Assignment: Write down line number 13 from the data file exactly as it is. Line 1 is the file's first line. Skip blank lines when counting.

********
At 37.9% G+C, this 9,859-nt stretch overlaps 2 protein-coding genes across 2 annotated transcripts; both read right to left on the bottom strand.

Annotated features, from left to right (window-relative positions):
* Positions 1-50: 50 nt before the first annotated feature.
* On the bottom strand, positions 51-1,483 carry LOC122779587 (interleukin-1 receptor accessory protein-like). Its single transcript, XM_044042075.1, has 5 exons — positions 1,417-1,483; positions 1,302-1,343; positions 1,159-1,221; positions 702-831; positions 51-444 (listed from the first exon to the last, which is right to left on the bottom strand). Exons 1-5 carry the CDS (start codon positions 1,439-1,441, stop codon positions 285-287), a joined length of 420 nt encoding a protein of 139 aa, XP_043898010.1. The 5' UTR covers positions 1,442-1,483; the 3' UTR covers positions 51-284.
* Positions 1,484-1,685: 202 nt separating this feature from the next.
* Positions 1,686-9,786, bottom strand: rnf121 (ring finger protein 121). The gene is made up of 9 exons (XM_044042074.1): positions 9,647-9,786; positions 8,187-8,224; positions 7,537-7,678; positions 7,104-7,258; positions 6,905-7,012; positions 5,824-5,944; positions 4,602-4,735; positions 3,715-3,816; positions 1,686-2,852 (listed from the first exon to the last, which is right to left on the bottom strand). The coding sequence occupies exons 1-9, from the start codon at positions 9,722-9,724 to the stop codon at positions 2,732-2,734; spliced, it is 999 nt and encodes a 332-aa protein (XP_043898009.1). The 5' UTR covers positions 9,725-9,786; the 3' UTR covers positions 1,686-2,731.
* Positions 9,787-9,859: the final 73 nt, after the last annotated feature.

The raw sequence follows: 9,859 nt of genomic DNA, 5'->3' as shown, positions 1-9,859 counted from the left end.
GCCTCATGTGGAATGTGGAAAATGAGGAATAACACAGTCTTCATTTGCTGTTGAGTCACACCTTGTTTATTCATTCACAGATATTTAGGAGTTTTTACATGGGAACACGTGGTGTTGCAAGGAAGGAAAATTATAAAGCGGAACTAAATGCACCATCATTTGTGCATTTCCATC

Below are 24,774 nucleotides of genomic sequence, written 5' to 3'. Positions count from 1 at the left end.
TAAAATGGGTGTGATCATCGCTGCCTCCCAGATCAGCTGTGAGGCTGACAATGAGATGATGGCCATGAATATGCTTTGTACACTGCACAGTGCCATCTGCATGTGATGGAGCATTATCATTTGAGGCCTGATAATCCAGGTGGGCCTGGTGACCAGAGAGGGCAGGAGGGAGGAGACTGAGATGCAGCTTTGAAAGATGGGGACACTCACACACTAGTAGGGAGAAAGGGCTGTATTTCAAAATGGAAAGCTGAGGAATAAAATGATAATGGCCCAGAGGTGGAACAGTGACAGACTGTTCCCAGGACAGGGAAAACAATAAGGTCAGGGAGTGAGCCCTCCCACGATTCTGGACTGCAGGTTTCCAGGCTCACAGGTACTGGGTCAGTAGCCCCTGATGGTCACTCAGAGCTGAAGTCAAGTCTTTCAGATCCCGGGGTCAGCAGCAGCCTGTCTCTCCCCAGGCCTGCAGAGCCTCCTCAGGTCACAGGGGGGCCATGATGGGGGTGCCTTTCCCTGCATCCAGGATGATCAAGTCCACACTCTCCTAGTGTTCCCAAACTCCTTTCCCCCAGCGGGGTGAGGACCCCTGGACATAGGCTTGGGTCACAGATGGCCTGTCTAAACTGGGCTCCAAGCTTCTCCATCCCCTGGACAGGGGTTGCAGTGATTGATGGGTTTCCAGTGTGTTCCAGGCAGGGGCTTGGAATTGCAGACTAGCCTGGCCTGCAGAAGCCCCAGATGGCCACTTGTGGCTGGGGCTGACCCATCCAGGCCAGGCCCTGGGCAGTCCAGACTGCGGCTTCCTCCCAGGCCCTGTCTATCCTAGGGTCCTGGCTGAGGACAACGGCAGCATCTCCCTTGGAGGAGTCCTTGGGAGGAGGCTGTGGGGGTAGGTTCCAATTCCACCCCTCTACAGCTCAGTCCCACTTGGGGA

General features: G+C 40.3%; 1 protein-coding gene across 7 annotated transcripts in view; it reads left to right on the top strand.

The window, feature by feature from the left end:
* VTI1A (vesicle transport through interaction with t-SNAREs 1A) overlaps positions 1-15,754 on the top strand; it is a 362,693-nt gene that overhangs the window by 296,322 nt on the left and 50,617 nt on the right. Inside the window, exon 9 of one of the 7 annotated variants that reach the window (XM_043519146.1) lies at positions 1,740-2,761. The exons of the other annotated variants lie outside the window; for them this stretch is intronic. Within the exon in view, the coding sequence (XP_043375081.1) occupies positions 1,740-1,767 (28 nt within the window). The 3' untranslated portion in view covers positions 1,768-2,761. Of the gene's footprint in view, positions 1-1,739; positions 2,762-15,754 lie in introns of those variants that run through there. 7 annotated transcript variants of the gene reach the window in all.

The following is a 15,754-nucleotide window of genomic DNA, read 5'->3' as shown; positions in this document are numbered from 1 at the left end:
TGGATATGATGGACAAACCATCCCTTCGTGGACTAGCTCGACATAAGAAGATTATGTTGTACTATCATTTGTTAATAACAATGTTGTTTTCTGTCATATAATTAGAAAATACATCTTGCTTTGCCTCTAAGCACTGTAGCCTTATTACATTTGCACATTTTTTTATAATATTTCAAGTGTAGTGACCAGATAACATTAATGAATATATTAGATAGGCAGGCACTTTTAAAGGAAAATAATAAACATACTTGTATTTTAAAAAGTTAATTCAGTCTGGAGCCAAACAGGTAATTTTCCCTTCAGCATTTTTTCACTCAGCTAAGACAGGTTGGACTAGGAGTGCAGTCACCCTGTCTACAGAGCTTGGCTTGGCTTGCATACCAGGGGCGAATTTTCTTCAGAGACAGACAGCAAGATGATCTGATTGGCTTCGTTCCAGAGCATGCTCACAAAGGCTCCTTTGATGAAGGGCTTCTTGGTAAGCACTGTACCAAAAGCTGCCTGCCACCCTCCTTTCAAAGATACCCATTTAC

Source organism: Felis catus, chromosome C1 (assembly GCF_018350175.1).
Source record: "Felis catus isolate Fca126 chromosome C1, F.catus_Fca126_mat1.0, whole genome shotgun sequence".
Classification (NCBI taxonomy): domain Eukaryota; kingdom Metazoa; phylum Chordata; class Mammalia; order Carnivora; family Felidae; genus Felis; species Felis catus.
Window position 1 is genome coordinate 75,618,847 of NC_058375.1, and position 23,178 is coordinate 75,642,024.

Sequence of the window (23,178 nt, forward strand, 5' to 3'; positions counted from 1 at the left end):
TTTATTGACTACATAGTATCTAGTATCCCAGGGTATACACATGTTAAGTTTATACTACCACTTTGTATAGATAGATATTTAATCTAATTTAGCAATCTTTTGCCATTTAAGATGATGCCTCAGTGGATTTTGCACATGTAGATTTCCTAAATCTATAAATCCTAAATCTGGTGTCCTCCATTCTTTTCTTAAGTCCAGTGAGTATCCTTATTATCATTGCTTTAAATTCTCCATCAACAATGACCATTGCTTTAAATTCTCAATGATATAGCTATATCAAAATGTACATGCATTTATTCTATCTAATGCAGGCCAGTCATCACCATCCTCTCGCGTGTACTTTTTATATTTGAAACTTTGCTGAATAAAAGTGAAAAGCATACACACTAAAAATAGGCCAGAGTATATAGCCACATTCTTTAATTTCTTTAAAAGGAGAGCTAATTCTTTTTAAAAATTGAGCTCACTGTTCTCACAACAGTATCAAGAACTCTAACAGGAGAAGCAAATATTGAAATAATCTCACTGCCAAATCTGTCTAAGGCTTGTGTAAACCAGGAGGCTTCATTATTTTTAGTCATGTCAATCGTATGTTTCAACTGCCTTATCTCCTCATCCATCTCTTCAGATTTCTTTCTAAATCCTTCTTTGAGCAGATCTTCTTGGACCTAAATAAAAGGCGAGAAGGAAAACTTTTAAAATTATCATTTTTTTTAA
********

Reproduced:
The window, feature by feature from the left end: